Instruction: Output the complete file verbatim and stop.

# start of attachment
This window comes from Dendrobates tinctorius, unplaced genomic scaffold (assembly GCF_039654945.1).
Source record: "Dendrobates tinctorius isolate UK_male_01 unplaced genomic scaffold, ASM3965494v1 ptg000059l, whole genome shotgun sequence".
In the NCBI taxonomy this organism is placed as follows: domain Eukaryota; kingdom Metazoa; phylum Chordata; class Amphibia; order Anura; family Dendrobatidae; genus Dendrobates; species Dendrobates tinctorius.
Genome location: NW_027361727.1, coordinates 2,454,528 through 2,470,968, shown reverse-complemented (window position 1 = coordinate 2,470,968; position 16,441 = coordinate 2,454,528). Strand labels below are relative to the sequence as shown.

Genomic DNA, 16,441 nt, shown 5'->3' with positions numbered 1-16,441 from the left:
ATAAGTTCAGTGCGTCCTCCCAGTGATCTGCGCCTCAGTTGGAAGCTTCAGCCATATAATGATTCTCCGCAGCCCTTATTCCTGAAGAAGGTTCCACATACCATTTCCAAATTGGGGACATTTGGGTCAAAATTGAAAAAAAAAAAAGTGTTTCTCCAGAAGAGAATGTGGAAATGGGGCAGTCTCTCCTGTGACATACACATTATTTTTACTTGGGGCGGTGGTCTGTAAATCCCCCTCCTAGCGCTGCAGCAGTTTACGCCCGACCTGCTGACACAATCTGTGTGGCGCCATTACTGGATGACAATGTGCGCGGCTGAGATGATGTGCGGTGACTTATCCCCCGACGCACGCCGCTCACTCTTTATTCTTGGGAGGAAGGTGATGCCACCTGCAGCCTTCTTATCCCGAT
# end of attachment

This window comes from Dendrobates tinctorius, unplaced genomic scaffold (assembly GCF_039654945.1).
Source record: "Dendrobates tinctorius isolate UK_male_01 unplaced genomic scaffold, ASM3965494v1 ptg000059l, whole genome shotgun sequence".
In the NCBI taxonomy this organism is placed as follows: domain Eukaryota; kingdom Metazoa; phylum Chordata; class Amphibia; order Anura; family Dendrobatidae; genus Dendrobates; species Dendrobates tinctorius.
Genome location: NW_027361727.1, coordinates 2,454,528 through 2,470,968, shown reverse-complemented (window position 1 = coordinate 2,470,968; position 16,441 = coordinate 2,454,528). Strand labels below are relative to the sequence as shown.

Genomic DNA, 16,441 nt, shown 5'->3' with positions numbered 1-16,441 from the left:
ATAAGTTCAGTGCGTCCTCCCAGTGATCTGCGCCTCAGTTGGAAGCTTCAGCCATATAATGATTCTCCGCAGCCCTTATTCCTGAAGAAGGTTCCACATACCATTTCCAAATTGGGGACATTTGGGTCAAAATTGAAAAAAAAAAAAGTGTTTCTCCAGAAGAGAATGTGGAAATGGGGCAGTCTCTCCTGTGACATACACATTATTTTTACTTGGGGCGGTGGTCTGTAAATCCCCCTCCTAGCGCTGCAGCAGTTTACGCCCGACCTGCTGACACAATCTGTGTGGCGCCATTACTGGATGACAATGTGCGCGGCTGAGATGATGTGCGGTGACTTATCCCCCGACGCACGCCGCTCACTCTTTATTCTTGGGAGGAAGGTGATGCCACCTGCAGCCTTCTTATCCCGAT